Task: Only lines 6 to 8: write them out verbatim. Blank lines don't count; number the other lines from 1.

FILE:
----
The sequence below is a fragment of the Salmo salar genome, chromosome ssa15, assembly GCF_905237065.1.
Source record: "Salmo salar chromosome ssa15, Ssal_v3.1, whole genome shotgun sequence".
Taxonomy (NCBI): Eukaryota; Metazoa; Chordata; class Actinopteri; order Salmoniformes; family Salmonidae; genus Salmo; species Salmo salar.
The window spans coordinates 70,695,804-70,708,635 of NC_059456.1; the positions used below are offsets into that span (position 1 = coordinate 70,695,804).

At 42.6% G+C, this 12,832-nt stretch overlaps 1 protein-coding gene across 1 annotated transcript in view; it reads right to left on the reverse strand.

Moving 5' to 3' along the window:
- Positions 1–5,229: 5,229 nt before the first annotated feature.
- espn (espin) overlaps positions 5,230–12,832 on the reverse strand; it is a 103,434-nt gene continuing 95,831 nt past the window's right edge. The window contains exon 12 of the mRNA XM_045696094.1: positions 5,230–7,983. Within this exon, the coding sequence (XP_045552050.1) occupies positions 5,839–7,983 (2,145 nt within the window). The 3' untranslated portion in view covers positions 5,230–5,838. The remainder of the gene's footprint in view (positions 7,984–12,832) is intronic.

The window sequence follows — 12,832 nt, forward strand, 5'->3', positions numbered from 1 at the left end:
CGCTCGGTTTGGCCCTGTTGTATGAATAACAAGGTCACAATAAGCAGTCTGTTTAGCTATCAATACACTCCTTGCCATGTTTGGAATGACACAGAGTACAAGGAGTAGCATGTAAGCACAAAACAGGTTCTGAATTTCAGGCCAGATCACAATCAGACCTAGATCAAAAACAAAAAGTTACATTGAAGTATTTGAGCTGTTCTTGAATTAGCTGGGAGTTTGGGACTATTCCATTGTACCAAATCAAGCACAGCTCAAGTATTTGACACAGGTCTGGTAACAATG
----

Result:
Moving 5' to 3' along the window:
- Positions 1–5,229: 5,229 nt before the first annotated feature.
- espn (espin) overlaps positions 5,230–12,832 on the reverse strand; it is a 103,434-nt gene continuing 95,831 nt past the window's right edge. The window contains exon 12 of the mRNA XM_045696094.1: positions 5,230–7,983. Within this exon, the coding sequence (XP_045552050.1) occupies positions 5,839–7,983 (2,145 nt within the window). The 3' untranslated portion in view covers positions 5,230–5,838. The remainder of the gene's footprint in view (positions 7,984–12,832) is intronic.